Over the past 10 years many big brands (e.g. Expedia) with experienced staff at the helm (often working alongside leading SEO agencies) have experienced ranking drops and / or penalties from search engines like Google over non-compliance with their guidelines.
Many SEO agencies' own website rankings have also had ranking drops and / or penalties (e.g. freshegg .com). 'Black hat' techniques such as paid links are still in use and can still work well to this day (over 4 years after the introduction of Google's first effort to address this). Black hat link building nowadays can include hacking sites to get links...
In this article I will outline some frameworks and best practices for a 'future proof' Search Engine Optimisation strategy: i.e. one that should not get a site penalised at some point in the future by search engines.
This is not to say that all techniques compliant with these frameworks will be effective forever. I have done many disavowals and reconsideration requests for clients (only one of them I had worked for before and I'm 100% certain my link building wasn't what caused their ranking drop). I won't claim to be 'whiter than white' but I have been working in the SEO industry for over 10 years building links to clients' sites and have only ever been asked to remove 1 inbound link I built previously to a client's site in over 10 years in the SEO industry (and have never been asked to disavow to Google any links I built). This is mainly because I never have underestimated Google!
Imagine the scenario of the lone SEO pitting her wits vs the thousands of people with a PHD working for a search engine like Google globally. The lone SEO consultant / company is not cleverer than Google as a whole (technologies & staff combined)!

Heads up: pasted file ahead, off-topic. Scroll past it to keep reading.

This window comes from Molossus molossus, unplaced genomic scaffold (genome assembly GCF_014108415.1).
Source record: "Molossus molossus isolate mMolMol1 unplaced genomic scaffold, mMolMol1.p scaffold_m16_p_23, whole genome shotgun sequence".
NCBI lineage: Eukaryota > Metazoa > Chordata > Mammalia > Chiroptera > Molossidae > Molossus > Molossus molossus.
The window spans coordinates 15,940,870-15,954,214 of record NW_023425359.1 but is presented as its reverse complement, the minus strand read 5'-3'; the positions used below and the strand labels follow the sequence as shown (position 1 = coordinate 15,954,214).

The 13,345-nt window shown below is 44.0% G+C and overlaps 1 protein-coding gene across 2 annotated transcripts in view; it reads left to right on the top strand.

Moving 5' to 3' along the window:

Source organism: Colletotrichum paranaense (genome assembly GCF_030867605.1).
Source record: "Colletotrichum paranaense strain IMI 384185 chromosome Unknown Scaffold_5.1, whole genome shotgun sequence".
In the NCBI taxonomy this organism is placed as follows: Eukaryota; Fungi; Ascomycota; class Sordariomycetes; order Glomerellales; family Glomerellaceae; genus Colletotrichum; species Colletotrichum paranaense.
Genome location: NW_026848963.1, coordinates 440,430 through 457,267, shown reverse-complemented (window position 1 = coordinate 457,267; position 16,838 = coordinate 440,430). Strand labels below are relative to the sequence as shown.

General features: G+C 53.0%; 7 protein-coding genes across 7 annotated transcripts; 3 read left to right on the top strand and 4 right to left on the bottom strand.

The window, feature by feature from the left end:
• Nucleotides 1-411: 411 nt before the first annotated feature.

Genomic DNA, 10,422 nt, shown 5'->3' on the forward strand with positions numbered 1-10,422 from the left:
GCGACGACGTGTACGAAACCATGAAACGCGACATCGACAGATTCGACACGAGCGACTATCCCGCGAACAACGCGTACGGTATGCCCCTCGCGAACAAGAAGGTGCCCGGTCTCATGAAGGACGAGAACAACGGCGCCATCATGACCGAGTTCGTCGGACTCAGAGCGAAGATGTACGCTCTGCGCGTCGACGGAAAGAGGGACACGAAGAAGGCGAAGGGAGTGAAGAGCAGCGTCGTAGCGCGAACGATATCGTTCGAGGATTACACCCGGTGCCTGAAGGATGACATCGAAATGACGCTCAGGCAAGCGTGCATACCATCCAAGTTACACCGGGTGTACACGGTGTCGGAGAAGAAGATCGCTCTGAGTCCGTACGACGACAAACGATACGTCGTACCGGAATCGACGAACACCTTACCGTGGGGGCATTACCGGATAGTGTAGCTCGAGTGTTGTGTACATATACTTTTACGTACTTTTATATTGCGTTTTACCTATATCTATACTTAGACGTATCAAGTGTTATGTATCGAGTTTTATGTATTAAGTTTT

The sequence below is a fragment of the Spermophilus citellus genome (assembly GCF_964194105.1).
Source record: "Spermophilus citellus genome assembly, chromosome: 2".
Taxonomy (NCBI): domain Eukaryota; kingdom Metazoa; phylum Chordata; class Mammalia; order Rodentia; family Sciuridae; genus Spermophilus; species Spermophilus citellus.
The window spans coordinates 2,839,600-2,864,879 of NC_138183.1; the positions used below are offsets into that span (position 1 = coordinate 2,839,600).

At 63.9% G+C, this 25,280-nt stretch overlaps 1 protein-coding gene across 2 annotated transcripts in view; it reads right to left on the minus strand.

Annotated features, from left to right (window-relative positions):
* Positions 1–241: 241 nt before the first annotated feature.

From my 10 years experience in this field, a website's User Experience is core for Google i.e. quality information is usable information. When I first read the Google SEO beginners guide around 8 years ago I was struck by the importance placed on alt text (as this is important to the blind to help them understand the content of an image). Search engine spiders don't have eyes either! This explains why factors like the "long click", site speed and usability are all parts of the Google algorithm. This is also probably why Google appears to be ambivalent about ad blocking technologies as they can enhance users' experiences of browsing the web.
Still to this day I hear (even from senior people who should know better in the IT & web design industry) that SEO is witchcraft or some type of dark art. SEO in 2016 is no longer a mystery. The Google Webmaster Guidelines may be considered the 'laws of the land' in search in countries like the United Kingdom where it has a dominant market share. Do you want to be an outlaw and get banished from the major search engine in your locality?